RadWaste Monitor Vol. 13 No. 20
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Article 7 of 11
May 15, 2020

NRC Halves Time for Spent-Fuel Storage License Reviews

By Chris Schneidmiller

Over the course of a decade, the Nuclear Regulatory Commission has halved the amount of time needed to review and decide on applications for renewal of storage facilities for spent nuclear fuel.

“My understanding is it used to take something like 48 months and now it’s taking something on the order of 24 months, which means some could be slightly longer and some could be slightly less,” Andrea Kock, director of the NRC’s Division of Fuel Management, said during a May 5 webinar organized by the Nuclear Energy Institute.

This has also cut the costs of the reviews by half, though the NRC did not cite specific figures in following up on Kock’s comments. Those savings have been passed on to licensees via a 50% reduction in billable hours.

The reduction generally began with the 2010 renewal application for the independent spent fuel storage installation (ISFSI) at the Calvert Cliffs Nuclear Power Plant in Lusby, Md., the federal agency said later last week. The regulator continues to work on measures to make its reviews more efficient, according to Kock.

As of 2019, the NRC listed nearly 80 ISFSIs in 35 states, most on the property of nuclear power plants that generated the radioactive used fuel. Together they held over 80,000 metric tons of waste.

The installations can be licensed for periods of 40 years, though the agency in prior years had limited the initial terms to two decades. For each renewal, staff must confirm that the operator has determined the “important-to-safety” parts of the ISFSI and the potential impact of aging on their operation, and that it has programs in place to deal with those effects.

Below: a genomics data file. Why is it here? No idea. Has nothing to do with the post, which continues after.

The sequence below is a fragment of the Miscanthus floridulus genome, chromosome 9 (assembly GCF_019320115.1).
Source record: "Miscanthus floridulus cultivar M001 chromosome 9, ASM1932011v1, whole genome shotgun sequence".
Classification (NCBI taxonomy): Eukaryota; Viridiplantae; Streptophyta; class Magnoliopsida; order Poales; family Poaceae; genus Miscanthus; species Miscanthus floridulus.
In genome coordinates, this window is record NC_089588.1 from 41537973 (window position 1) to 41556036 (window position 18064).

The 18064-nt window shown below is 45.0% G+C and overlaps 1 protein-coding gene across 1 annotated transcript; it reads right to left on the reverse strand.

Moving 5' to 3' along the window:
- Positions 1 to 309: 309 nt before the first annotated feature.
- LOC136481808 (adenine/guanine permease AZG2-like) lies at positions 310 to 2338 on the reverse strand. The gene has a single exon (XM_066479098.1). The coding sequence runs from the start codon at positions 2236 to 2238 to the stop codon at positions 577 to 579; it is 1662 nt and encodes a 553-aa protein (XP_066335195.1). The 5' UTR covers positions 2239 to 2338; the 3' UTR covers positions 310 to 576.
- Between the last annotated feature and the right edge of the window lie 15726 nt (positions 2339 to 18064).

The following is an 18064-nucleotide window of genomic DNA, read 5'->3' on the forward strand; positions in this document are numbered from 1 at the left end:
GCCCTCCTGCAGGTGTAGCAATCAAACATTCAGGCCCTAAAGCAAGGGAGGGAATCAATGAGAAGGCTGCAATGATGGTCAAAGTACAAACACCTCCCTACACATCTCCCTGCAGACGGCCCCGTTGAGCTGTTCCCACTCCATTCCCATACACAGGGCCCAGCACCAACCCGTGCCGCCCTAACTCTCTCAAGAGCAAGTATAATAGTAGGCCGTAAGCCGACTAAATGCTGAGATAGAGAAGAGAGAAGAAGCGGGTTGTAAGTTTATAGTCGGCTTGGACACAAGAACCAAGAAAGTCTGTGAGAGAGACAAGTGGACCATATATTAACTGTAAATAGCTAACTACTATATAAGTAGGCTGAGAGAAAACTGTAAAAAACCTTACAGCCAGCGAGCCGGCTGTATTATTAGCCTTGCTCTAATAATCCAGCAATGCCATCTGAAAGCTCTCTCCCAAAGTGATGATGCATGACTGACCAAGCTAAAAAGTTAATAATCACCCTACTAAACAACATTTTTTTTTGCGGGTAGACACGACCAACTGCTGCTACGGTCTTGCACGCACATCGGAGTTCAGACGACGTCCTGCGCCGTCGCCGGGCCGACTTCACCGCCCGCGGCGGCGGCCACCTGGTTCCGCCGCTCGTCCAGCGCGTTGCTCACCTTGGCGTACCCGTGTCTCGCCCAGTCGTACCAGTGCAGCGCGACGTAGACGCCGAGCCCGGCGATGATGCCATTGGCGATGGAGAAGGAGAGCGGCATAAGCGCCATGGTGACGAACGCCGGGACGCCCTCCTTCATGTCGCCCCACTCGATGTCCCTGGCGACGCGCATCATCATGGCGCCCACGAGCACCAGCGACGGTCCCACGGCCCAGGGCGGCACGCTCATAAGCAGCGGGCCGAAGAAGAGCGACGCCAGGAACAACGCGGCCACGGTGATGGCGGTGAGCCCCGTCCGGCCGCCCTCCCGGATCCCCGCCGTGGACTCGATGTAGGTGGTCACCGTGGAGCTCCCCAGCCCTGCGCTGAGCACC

“The NRC reviews all safety aspects of the licensee’s renewal application in order to determine whether the facility can continue to operate safely during the renewal period,” agency spokesman David McIntyre said by email. “The staff’s review includes a safety evaluation.  The NRC staff evaluates whether the applicant has identified the important-to-safety components and the way those components can age and degrade, and proposed programs to detect and manage aging effects, or conducted analyses, to demonstrate that the components will continue to perform safely in the requested renewal period.”

License renewals, under law, must be filed two years before the expiration of the existing term – though the NRC has started offering exemptions to this requirement during the COVID-19 pandemic. Each application must feature analyses showing that the storage system and its component parts will continue to operate safety under a renewed license, as well as detailing the programs intended to address potential wear and tear on those crucial structures, systems, and components.

A number of documents have been central to the initiative to increase efficiency in the renewal process, which Kock framed as an example of the NRC’s goal of being a “risk-informed” regulator.

The process started with the June 2016 update to the regulator’s Standard Review Plan for renewing dry-storage licenses and certificates of compliance. That update was intended to provide a clear and predictable, and thus more efficient, process for staff evaluations of renewal applications.

That was followed in July 2019 by publication of the Managing Aging Processes In Storage (MAPS) Report. That 507-page document features examples of ISFSI aging management programs that can be generally applied to upkeep of licensee facilities. Renewal applicants can use the data in the MAPS Report for their own aging management programs in support of renewal approval.

“This guidance document streamlines applications, and the NRC staff’s review, by focusing the application/review on the areas where the generic technical basis in MAPS does not apply or where applicants propose an alternative approach to MAPS,” according to the agency.

Finally, a new template for safety evaluation reports (SER) for license renewals employs tables that compare the ISFSI operator’s aging management review to the MAPS process, rather than requiring a separate technical basis in the SER itself.

Since 2010, the NRC has renewed licenses for seven site-specific ISFSIs, primarily at active or retired power plants: Fort St. Vrain in Colorado; Calvert Cliffs; Prairie Island in Minnesota; North Anna in Virginia; the Three Mile Island Unit 2 ISFSI, at the Department of Energy’s Idaho National Laboratory; Trojan, in Oregon; and Rancho Seco in California.

“We don’t want to rest on our laurels there, so we’re looking at, is there any other opportunities for streamlining or risk-informing the ISFSI renewal process,” Kock said.

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